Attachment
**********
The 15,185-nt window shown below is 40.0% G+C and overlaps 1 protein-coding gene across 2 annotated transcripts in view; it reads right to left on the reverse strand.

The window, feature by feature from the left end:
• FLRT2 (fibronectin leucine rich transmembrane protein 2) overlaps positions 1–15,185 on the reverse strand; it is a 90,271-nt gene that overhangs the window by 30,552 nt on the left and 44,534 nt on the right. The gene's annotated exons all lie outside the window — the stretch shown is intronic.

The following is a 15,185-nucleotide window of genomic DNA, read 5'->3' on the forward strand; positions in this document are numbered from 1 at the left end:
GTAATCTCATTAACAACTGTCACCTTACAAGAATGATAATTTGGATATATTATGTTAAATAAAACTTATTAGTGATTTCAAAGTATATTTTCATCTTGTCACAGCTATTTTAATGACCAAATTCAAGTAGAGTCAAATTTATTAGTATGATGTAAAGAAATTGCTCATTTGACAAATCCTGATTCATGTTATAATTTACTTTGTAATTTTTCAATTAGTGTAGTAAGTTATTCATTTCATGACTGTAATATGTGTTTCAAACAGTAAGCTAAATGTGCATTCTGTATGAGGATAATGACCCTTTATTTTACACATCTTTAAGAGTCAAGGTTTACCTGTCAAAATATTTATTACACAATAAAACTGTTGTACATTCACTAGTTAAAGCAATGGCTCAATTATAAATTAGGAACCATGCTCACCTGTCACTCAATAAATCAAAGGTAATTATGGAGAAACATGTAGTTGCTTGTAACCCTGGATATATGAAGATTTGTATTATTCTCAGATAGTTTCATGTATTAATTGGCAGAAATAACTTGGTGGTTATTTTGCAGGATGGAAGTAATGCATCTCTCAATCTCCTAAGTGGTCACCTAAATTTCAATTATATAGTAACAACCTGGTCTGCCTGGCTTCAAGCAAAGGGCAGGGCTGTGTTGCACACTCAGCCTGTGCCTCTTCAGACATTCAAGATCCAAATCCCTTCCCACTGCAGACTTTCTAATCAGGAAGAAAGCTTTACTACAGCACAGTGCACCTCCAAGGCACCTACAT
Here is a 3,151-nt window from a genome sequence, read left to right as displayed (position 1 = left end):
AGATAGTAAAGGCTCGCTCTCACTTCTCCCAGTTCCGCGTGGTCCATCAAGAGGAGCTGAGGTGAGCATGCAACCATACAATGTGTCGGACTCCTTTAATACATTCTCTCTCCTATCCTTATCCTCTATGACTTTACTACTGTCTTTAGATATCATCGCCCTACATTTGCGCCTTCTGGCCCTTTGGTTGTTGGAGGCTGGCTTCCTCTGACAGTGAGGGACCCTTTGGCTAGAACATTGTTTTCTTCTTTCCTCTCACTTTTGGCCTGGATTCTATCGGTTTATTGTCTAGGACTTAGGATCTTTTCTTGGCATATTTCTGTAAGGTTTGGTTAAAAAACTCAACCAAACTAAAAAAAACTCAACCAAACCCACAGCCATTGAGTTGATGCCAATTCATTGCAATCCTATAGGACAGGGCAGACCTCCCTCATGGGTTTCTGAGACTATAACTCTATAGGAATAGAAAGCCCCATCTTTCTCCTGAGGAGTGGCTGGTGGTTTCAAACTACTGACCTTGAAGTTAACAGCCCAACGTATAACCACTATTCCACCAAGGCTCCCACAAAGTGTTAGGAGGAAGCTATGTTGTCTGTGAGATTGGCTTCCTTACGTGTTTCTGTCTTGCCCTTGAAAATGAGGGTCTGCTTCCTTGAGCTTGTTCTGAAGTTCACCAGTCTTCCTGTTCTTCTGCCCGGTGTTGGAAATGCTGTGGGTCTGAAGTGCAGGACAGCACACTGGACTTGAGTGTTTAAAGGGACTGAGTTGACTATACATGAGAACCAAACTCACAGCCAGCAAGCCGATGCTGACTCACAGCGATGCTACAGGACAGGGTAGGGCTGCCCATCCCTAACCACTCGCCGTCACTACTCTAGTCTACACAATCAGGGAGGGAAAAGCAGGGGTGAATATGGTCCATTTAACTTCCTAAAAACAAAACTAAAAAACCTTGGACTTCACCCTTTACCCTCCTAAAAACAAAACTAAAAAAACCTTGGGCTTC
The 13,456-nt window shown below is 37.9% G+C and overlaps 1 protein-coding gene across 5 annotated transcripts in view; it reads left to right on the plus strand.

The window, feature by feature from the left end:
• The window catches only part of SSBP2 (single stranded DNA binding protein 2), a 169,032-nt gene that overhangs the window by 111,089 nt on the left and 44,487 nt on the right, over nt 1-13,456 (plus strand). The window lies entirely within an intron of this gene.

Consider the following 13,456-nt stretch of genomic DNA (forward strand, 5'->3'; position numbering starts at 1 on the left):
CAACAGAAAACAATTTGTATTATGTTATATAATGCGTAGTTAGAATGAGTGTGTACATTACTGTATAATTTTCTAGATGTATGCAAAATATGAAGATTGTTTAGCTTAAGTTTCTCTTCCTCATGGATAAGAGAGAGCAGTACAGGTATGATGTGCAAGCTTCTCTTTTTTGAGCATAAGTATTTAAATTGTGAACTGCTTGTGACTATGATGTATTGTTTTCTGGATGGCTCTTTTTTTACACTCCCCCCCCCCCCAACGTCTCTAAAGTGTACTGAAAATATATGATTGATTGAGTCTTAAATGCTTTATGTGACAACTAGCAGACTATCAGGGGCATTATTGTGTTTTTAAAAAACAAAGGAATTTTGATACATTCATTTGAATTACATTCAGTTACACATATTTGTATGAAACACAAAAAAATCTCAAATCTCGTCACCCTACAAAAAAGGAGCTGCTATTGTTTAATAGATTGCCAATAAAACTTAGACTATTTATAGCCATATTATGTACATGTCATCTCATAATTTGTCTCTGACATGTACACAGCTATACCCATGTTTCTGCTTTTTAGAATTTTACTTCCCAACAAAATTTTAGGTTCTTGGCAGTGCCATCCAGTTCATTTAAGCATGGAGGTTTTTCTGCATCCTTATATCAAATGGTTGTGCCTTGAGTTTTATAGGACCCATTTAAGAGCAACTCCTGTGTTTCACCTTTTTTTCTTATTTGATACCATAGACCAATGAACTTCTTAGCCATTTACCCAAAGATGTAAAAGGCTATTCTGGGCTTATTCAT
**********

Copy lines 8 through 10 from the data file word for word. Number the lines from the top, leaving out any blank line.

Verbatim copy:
The 13,456-nt window shown below is 37.9% G+C and overlaps 1 protein-coding gene across 5 annotated transcripts in view; it reads left to right on the plus strand.

The window, feature by feature from the left end:
• The window catches only part of SSBP2 (single stranded DNA binding protein 2), a 169,032-nt gene that overhangs the window by 111,089 nt on the left and 44,487 nt on the right, over nt 1-13,456 (plus strand). The window lies entirely within an intron of this gene.